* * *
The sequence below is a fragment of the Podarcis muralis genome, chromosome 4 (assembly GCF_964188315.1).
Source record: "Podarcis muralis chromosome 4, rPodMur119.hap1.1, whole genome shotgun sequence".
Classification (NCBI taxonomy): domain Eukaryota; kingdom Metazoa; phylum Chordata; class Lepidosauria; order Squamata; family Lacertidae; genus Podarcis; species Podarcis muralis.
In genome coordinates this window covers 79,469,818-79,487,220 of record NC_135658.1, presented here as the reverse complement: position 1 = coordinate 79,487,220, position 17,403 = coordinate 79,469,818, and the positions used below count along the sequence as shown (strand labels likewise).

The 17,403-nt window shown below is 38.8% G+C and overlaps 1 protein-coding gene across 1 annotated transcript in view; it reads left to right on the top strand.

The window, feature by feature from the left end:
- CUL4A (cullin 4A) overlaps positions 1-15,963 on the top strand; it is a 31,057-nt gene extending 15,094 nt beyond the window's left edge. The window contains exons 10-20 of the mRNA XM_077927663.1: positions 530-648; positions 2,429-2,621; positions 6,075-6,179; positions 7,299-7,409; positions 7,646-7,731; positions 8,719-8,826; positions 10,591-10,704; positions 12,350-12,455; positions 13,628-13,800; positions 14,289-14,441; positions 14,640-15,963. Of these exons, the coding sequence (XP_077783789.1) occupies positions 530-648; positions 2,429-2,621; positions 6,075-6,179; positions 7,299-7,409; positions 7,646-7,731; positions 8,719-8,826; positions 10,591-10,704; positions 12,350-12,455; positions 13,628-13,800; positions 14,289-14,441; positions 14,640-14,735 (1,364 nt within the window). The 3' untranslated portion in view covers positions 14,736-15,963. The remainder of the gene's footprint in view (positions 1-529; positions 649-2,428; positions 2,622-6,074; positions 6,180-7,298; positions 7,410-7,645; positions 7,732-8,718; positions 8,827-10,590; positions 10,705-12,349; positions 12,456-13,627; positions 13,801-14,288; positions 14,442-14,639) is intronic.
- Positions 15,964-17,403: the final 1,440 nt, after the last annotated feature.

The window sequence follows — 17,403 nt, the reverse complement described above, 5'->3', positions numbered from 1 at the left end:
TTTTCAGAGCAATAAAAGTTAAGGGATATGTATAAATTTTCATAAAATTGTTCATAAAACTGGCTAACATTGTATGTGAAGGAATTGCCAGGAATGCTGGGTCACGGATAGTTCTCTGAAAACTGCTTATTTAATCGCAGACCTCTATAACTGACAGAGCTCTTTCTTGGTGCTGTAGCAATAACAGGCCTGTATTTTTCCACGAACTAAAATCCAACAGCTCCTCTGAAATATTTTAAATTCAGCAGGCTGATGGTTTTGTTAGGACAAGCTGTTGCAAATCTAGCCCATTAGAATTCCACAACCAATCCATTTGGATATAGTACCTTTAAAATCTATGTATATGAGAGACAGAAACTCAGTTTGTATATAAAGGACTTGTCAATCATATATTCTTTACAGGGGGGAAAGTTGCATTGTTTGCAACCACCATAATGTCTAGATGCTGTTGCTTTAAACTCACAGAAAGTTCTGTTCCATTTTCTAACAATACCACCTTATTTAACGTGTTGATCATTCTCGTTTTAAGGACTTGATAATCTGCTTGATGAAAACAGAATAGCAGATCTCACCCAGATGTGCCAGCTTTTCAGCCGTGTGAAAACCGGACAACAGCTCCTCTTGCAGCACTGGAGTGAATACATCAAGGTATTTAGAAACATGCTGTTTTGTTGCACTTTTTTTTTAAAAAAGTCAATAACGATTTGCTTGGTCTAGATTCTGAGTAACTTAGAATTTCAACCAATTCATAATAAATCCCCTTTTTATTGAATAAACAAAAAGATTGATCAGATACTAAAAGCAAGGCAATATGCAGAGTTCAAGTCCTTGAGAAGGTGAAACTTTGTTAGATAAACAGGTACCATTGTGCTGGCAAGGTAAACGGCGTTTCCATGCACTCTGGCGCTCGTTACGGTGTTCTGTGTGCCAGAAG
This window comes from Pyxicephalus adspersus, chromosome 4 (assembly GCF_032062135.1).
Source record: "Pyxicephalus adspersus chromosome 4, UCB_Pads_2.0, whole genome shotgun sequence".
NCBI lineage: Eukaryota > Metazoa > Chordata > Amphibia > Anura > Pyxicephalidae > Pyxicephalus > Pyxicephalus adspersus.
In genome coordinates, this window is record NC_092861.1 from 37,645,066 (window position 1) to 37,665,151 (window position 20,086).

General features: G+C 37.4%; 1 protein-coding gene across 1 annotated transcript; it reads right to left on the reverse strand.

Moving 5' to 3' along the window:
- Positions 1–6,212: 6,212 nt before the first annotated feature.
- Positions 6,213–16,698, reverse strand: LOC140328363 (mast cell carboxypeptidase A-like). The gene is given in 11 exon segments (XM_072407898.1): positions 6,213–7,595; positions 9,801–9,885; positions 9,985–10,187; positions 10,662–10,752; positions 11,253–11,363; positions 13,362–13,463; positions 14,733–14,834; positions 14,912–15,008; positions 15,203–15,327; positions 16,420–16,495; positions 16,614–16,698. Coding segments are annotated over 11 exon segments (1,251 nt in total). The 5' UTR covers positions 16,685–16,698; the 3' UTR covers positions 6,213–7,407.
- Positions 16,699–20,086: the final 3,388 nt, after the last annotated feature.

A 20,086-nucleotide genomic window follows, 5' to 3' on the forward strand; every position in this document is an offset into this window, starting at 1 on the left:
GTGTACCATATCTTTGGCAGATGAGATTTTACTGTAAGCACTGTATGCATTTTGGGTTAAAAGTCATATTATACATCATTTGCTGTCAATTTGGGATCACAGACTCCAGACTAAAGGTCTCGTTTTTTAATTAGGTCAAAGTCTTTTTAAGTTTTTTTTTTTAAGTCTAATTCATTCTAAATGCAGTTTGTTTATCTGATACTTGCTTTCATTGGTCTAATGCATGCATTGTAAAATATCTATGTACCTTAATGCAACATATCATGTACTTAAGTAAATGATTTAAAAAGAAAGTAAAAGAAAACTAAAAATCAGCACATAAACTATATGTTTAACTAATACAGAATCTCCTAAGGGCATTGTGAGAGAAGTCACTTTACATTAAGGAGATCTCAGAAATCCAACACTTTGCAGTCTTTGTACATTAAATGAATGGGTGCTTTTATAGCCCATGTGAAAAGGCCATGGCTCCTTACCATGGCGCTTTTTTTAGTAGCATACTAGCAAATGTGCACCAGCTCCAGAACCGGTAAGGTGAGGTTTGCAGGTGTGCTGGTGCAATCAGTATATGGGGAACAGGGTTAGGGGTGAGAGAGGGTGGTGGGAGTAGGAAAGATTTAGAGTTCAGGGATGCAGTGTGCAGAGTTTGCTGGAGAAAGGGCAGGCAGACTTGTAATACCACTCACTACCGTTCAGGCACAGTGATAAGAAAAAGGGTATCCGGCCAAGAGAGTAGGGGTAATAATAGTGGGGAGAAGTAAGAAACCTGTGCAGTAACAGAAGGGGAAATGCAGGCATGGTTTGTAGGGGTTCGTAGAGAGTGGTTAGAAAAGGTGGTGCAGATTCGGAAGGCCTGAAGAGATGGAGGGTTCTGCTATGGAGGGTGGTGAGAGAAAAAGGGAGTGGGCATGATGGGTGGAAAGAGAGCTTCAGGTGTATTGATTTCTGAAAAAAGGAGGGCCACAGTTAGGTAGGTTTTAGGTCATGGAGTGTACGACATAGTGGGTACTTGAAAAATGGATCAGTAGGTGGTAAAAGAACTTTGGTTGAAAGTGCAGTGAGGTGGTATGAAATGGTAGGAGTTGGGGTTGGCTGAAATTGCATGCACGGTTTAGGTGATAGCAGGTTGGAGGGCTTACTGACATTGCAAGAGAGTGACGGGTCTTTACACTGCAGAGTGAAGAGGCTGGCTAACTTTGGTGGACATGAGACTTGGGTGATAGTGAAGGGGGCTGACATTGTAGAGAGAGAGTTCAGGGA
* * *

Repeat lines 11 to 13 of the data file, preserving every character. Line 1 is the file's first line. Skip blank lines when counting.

This window comes from Pyxicephalus adspersus, chromosome 4 (assembly GCF_032062135.1).
Source record: "Pyxicephalus adspersus chromosome 4, UCB_Pads_2.0, whole genome shotgun sequence".
NCBI lineage: Eukaryota > Metazoa > Chordata > Amphibia > Anura > Pyxicephalidae > Pyxicephalus > Pyxicephalus adspersus.